By Tina Koyama
It has been more than a year since I reviewed the Leuchtturm 1917 Some Lines a Day five-year diary, so I thought it might be a good time to check in and let you know how I’ve been doing with it.
Distressed at the time about some negative thoughts and feelings I had been having, I intended with Some Lines a Day to focus on writing at least one kind thought about someone each day. On most days, it was easy to think of at least one person to think a kind thought about. Often it was related to a kindness someone had shown me. But occasionally I was so angry, sad or despondent that it was a challenge to pull myself out of my own head to think about someone else – and having the diary to write in gave me a reason to do so.
I didn’t always have perfect attendance; some days I left blank, but I rarely skipped more than one day. After about half the year, though, I fell off the wagon completely and wasn’t sure if I’d ever pick up the five-year diary again.
Since I had begun the book on my birthday in November 2020, a year later on my birthday I started reading some of those early entries. I was surprised to find it gratifying and sometimes moving to be reminded of whoever I had thought and written about each day. Reading made me realize that now the book would have two rewards: Thinking about something positive and also recalling whatever positive thought I had had a year prior. It had become a “memory book” and not just a diary.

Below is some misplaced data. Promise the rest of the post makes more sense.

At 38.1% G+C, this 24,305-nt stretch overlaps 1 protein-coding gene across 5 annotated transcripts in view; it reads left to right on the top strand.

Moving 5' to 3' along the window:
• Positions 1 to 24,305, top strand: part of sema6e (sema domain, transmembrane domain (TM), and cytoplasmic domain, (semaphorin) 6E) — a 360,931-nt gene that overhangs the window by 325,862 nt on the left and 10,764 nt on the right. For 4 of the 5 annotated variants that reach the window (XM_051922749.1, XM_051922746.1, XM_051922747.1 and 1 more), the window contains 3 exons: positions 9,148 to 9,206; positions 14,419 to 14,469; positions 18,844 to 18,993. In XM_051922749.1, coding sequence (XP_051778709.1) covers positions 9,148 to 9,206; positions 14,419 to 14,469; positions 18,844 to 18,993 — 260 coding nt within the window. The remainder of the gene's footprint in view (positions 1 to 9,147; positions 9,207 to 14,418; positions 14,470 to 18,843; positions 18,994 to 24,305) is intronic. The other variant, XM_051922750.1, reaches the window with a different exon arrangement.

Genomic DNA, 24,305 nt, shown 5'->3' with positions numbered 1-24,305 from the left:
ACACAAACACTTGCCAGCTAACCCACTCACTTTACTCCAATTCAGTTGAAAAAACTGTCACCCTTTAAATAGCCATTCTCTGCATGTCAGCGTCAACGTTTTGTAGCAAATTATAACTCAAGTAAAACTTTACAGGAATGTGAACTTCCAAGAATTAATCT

In November 2021, I started writing in it again with a more general theme of gratitude and appreciation. Most of my entries are still about people, but now I also acknowledge situations or events that are not necessarily associated with specific individuals. As I read the entry for the prior year on the same page, I see the full value of keeping a diary in this format: Without having to dig through my shelves or closet to look for old journals, I can see in an instant whatever or whoever I was thinking about a year ago. Yes, it’s only a few lines a day, but that’s all I need to pull myself out of my own head to recall a good moment.
According to one source, 68 percent of resolution-making Americans will break them by Feb. 1. Although I don’t make New Year’s resolutions, I’m here to say that it’s OK to fall off the wagon and then get back on again. Just because you’ve abandoned a diary, a sketchbook or whatever you had committed to using doesn’t mean it’s forever. If it gave you joy then and might give you joy again, just start again.